When people encounter new scientific information that casts doubt on the status quo, they often can’t believe their eyes (or ears). If all this is true, you may ask, why haven’t I heard it before? Why do so many dermatologists with perfect credentials endorse beauty products that are making me sick? Could they be doing it to keep themselves busy? These are all perfectly good questions, and getting the right answers is an important part of your green coming-of-age.
To follow all the leads and examine all the underlying reasons may be beyond the scope of this book, but some issues have to be explained. The beauty industry is one of the most profitable of all industries, and as in every business, you may be surprised to find out that the information is governed by the same old Golden Rule: those who have the gold make the rule.
So who has the gold? One of the world’s largest and most profitable industries, which will start losing millions of dollars if people start asking uncomfortable questions about what goes into their favorite moisturizers and perfumes. The formulations smell awesome and perform well; they are proven to sell, and the whole process runs smoothly.
The financial health of this industry depends on what the public knows about risks associated with many of their products. Like any reasonable business (the cosmetic manufacturers didn’t generate this much money by being unreasonable), the beauty industry is doing everything in its power to protect its profits and please its shareholders.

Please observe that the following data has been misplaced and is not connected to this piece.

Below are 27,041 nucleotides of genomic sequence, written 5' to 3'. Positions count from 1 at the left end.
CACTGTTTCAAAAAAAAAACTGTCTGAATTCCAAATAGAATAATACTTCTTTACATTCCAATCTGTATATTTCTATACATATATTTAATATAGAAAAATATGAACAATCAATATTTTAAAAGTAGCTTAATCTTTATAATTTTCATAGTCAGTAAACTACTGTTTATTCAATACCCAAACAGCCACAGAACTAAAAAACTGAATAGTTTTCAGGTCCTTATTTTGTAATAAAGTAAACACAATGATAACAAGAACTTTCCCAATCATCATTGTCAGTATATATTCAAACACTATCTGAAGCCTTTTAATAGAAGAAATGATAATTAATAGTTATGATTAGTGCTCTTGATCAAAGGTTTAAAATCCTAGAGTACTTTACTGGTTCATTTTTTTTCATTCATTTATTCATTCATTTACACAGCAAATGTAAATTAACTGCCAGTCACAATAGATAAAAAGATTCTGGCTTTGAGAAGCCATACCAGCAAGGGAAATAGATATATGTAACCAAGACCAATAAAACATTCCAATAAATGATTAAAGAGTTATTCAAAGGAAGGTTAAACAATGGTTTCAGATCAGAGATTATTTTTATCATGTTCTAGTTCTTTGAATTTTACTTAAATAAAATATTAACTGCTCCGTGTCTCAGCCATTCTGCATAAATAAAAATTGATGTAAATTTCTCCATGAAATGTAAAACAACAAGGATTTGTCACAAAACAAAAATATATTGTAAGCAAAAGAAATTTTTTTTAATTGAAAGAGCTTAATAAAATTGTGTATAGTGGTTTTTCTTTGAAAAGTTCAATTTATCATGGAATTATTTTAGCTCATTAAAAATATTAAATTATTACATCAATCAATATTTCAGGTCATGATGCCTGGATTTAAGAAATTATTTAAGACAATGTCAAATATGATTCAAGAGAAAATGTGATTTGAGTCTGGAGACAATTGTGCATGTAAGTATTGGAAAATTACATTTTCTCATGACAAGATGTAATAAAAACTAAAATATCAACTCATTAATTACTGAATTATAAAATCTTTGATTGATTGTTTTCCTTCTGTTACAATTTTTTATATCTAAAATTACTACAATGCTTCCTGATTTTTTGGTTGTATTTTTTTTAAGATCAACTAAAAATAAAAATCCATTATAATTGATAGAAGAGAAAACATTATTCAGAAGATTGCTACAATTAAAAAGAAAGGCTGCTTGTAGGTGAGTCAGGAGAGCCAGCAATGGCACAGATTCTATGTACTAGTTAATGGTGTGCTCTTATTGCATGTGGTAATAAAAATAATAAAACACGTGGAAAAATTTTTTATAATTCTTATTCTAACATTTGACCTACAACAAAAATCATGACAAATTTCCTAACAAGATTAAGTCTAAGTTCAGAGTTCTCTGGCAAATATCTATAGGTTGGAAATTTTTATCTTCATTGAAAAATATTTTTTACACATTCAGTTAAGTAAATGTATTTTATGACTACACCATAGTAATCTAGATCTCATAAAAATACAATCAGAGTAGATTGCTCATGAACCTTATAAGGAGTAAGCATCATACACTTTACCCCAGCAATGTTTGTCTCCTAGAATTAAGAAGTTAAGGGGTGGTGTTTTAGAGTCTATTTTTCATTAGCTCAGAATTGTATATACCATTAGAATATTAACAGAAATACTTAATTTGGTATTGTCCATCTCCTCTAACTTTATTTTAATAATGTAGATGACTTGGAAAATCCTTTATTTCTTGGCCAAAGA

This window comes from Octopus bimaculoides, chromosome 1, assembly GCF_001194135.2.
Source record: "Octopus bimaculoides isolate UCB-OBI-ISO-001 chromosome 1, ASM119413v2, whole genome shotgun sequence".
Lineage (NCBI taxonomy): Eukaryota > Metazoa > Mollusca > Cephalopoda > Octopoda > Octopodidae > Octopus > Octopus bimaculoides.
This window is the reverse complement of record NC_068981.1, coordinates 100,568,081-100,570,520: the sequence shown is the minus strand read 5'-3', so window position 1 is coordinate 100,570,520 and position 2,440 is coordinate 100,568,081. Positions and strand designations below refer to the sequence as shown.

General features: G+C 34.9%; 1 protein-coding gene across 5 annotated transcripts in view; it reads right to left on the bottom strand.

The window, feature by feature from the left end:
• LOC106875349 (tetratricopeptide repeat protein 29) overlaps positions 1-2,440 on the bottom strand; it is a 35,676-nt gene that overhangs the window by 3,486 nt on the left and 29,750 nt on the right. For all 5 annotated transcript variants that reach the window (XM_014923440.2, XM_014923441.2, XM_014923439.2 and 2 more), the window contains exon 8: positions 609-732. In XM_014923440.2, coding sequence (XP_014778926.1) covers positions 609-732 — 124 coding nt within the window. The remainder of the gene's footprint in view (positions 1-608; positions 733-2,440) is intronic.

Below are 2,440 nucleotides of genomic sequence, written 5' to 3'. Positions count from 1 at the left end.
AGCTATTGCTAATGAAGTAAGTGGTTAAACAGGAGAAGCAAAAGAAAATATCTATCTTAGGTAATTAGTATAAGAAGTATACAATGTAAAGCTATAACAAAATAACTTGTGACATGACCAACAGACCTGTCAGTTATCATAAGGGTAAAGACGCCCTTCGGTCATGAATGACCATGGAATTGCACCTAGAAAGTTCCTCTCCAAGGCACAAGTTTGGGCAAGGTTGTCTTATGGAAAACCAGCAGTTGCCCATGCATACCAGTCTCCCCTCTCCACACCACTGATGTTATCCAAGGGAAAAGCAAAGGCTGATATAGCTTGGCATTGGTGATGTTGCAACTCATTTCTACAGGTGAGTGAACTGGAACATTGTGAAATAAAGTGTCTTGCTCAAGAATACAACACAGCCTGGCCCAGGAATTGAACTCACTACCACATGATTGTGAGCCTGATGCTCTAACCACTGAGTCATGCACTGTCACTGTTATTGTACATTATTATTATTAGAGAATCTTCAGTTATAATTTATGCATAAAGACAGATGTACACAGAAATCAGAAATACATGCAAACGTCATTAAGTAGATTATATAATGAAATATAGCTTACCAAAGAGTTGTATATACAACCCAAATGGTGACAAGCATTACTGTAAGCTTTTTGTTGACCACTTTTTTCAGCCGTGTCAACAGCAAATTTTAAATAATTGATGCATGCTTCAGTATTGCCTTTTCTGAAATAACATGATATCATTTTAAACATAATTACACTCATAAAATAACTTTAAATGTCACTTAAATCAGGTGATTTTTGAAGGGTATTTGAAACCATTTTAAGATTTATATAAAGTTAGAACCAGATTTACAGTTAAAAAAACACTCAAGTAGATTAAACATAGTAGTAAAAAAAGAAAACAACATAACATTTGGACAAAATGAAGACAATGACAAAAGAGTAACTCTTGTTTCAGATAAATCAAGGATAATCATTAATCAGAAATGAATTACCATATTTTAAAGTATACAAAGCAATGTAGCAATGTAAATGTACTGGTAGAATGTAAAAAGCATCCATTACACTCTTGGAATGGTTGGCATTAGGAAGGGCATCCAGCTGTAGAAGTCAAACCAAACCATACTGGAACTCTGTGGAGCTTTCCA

Science and business have long been aware of the links between cosmetics and the meteoric rise of cancer, asthma, diabetes, and a host of other systemic diseases. However, the industries responsible for producing synthetic chemicals have long been seeking, with much success, to downplay or dismiss them. Things aren’t as dramatic as you may think.
No one is paying the scientists to shelve the research results. No one is bribing the media. Things are much more subtle. If a cosmetic company buys a certain number of magazine ads, it’s very unlikely that the editor-in-chief would be happy to read a story about peanut oil that wasn’t mentioned on the label of a sunscreen triggering potentially deadly allergies in hundreds of people, including children—especially since this cosmetic company regularly delivers a boatful of full-size freebies for review and personal use
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